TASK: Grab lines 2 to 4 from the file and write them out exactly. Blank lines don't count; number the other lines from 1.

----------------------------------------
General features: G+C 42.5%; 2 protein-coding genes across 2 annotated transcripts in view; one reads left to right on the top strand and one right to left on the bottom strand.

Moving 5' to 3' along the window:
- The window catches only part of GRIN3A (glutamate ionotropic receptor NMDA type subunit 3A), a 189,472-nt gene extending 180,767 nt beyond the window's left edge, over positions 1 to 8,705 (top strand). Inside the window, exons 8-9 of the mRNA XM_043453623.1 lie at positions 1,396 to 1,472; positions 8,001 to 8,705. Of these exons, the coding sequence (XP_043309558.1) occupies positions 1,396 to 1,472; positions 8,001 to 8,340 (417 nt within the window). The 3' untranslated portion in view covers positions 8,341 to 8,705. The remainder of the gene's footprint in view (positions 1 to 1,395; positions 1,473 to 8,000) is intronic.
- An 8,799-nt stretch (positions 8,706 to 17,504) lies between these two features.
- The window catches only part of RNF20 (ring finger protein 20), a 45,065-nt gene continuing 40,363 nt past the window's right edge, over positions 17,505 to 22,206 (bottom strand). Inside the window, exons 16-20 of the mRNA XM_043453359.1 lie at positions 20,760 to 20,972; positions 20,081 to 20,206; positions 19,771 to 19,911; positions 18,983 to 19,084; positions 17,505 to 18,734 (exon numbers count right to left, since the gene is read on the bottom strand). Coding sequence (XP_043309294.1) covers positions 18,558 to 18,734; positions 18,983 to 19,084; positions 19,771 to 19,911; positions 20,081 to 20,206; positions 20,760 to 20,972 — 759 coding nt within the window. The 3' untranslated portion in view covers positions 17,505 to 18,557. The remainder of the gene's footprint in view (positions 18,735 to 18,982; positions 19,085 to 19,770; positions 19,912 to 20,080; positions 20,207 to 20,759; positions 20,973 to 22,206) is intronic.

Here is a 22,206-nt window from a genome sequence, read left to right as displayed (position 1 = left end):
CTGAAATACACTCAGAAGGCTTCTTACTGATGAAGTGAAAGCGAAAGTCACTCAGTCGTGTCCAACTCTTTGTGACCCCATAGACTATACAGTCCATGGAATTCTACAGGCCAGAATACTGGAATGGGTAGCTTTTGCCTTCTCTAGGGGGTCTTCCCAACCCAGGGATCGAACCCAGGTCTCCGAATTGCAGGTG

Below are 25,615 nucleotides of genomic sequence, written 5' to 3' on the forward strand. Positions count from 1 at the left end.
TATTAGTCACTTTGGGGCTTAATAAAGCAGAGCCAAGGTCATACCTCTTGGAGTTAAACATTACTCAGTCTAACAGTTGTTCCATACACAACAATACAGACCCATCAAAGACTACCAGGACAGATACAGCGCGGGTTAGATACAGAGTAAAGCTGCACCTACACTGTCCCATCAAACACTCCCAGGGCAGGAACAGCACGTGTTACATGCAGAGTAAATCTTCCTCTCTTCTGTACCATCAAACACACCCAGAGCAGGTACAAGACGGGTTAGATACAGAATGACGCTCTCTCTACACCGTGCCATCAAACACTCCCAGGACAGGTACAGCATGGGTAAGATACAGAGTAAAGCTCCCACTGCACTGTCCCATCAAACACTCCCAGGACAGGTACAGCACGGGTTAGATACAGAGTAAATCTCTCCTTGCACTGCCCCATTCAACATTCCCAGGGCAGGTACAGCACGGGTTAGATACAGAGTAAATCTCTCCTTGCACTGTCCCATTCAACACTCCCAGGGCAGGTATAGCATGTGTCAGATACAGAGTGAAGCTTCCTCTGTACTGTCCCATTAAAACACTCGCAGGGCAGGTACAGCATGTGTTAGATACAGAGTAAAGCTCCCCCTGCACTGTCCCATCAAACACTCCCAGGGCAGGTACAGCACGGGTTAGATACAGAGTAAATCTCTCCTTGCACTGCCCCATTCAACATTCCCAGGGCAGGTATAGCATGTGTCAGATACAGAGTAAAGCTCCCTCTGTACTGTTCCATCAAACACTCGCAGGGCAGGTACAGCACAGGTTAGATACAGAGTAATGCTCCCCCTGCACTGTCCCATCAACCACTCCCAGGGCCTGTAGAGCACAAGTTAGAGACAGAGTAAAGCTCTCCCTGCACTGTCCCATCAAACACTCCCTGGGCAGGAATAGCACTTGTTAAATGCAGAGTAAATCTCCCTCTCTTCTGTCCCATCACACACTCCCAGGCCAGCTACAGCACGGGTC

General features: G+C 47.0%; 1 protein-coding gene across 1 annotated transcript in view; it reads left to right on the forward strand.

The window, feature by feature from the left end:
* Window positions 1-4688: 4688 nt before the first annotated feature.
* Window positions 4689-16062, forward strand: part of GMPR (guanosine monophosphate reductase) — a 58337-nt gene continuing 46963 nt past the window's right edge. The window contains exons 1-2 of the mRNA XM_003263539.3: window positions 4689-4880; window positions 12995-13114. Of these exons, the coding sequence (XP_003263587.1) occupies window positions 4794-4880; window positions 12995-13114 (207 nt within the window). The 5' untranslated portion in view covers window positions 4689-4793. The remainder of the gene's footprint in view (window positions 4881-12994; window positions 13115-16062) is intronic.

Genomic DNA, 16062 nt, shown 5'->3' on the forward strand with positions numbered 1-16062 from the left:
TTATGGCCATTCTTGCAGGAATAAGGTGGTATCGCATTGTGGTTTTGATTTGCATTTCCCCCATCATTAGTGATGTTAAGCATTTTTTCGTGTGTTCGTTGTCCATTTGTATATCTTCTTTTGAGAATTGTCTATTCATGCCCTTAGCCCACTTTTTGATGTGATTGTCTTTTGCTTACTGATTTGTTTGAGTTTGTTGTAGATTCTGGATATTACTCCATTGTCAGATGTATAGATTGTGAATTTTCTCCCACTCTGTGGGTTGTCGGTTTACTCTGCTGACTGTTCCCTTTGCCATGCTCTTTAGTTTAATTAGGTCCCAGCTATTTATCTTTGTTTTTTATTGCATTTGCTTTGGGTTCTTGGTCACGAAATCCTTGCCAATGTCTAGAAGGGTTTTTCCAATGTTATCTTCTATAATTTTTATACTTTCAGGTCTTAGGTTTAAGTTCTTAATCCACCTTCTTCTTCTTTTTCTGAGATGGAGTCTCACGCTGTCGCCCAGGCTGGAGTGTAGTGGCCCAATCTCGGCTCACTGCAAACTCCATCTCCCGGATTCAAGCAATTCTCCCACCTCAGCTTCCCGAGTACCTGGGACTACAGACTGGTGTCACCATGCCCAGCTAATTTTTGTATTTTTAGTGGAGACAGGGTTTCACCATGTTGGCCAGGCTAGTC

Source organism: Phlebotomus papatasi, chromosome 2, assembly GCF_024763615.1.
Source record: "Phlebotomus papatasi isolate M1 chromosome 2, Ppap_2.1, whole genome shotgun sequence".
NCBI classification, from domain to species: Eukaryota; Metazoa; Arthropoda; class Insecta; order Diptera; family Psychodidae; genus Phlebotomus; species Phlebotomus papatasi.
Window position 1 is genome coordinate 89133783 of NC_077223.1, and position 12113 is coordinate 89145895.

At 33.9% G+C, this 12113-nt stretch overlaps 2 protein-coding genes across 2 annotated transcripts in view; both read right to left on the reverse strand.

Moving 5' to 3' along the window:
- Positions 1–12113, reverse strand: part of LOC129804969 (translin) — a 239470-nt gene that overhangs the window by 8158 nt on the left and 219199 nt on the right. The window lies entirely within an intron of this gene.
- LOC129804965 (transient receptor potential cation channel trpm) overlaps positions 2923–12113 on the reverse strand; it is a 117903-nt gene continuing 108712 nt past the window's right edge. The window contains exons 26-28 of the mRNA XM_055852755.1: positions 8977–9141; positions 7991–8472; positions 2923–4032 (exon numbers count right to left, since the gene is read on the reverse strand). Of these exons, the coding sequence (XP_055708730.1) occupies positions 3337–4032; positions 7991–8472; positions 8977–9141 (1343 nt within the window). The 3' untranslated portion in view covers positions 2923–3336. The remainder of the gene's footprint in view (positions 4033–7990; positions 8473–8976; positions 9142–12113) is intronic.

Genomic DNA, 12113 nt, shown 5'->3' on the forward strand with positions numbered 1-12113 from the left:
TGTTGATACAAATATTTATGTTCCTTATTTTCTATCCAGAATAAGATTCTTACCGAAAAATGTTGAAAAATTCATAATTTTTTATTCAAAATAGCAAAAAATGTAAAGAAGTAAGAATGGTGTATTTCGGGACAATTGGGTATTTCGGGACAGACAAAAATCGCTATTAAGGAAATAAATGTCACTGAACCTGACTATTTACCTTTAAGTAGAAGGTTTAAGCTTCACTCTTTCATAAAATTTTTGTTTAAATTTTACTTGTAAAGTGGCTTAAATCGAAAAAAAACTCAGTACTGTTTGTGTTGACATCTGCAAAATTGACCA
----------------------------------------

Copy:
Moving 5' to 3' along the window:
- The window catches only part of GRIN3A (glutamate ionotropic receptor NMDA type subunit 3A), a 189,472-nt gene extending 180,767 nt beyond the window's left edge, over positions 1 to 8,705 (top strand). Inside the window, exons 8-9 of the mRNA XM_043453623.1 lie at positions 1,396 to 1,472; positions 8,001 to 8,705. Of these exons, the coding sequence (XP_043309558.1) occupies positions 1,396 to 1,472; positions 8,001 to 8,340 (417 nt within the window). The 3' untranslated portion in view covers positions 8,341 to 8,705. The remainder of the gene's footprint in view (positions 1 to 1,395; positions 1,473 to 8,000) is intronic.
- An 8,799-nt stretch (positions 8,706 to 17,504) lies between these two features.